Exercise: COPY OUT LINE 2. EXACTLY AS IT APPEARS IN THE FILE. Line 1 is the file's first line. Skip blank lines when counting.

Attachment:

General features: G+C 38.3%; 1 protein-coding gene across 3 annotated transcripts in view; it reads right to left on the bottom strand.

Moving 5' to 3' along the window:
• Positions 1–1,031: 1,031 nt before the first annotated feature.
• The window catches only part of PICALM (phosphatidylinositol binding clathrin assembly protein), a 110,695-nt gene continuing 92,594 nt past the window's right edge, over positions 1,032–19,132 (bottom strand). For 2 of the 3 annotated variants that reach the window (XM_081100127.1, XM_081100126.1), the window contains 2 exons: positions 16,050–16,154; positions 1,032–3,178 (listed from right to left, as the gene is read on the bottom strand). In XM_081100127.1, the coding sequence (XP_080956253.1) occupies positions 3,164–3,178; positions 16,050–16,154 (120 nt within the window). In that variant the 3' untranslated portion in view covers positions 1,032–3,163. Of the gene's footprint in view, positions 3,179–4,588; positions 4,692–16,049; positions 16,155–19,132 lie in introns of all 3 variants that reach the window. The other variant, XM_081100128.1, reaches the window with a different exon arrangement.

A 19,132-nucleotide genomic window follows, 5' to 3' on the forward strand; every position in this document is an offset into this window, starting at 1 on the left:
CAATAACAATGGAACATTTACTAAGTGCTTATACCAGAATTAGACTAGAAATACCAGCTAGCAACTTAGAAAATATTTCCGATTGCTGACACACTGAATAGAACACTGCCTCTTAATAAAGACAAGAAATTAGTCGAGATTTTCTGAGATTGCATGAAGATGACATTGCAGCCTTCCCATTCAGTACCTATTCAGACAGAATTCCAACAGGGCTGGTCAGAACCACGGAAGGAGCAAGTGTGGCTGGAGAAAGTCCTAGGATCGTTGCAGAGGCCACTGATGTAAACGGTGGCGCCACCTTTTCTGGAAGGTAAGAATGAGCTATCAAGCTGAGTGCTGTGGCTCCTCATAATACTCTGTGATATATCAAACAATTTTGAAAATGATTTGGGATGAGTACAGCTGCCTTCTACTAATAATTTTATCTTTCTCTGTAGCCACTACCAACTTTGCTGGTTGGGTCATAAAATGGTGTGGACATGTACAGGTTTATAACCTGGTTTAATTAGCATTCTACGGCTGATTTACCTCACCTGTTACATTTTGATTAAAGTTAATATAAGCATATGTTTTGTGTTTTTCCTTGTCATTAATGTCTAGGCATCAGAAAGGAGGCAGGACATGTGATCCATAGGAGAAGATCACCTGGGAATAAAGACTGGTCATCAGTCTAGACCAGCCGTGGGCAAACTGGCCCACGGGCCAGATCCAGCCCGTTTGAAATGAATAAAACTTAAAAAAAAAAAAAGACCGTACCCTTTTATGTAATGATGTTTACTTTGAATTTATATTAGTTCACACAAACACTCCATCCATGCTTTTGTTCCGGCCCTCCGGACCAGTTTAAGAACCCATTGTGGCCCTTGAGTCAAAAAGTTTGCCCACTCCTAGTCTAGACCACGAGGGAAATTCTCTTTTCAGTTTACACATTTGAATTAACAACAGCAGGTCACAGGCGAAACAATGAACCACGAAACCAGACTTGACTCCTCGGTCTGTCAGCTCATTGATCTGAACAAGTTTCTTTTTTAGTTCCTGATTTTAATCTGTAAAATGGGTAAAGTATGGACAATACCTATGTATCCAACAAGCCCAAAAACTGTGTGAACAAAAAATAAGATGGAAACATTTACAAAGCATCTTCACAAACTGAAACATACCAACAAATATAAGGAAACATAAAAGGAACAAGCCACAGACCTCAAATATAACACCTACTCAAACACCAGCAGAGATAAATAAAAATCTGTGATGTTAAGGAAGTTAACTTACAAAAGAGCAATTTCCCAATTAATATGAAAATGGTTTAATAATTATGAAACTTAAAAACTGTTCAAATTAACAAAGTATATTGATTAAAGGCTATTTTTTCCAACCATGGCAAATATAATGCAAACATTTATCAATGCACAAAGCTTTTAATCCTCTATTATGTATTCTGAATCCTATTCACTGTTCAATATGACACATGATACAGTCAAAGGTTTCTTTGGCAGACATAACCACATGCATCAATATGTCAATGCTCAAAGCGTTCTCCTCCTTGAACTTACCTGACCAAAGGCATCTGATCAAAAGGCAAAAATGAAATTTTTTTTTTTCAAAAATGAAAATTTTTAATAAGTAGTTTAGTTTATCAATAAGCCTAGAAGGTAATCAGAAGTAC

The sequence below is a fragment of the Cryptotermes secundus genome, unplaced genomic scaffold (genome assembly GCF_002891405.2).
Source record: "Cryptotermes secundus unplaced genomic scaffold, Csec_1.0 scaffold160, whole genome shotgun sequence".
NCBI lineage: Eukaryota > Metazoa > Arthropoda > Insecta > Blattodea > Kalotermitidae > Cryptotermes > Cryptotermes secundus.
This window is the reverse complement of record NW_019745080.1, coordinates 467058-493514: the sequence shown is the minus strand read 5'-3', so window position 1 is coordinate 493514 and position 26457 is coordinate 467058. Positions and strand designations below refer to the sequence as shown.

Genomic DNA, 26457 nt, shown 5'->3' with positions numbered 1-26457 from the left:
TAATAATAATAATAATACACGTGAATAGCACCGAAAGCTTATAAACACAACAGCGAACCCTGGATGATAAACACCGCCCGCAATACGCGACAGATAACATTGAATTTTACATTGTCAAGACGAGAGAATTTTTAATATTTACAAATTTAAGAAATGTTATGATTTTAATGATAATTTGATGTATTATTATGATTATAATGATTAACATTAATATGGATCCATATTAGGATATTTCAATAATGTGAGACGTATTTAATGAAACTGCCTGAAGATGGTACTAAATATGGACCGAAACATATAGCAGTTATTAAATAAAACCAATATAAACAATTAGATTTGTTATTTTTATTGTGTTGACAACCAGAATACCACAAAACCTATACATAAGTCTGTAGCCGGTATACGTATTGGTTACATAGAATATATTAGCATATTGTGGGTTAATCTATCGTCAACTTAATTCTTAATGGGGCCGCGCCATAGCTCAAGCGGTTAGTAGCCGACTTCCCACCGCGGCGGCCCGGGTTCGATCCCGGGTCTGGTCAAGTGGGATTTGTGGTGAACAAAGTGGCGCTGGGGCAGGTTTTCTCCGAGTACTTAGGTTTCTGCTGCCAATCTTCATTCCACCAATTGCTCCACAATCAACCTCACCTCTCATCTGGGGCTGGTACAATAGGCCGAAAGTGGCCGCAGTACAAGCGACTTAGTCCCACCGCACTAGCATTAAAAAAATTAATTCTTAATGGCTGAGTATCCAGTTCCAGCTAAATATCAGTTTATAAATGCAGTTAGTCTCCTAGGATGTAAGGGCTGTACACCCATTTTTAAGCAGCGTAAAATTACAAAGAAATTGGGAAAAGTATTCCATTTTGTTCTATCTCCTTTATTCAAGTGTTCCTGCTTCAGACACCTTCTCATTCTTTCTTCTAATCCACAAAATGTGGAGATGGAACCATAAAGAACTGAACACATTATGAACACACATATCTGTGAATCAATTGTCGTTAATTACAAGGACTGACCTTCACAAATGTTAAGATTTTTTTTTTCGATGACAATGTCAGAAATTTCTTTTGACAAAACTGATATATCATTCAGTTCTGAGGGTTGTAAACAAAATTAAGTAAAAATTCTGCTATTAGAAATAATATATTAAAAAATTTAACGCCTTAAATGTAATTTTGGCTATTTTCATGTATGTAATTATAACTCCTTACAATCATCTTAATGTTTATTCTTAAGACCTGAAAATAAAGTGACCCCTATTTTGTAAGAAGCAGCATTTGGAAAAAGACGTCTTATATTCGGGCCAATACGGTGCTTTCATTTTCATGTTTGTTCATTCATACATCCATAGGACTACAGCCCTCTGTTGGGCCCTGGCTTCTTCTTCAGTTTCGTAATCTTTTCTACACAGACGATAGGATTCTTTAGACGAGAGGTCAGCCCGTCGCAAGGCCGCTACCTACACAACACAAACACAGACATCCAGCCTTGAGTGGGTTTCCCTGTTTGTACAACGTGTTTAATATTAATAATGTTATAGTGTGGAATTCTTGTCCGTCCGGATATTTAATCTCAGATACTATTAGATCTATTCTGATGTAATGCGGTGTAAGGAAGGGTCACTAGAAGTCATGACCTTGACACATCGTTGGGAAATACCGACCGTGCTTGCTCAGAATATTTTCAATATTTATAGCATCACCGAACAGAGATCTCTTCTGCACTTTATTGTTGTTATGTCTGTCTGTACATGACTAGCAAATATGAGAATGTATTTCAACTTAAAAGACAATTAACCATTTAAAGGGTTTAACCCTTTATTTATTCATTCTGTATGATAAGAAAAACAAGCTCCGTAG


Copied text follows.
Moving 5' to 3' along the window: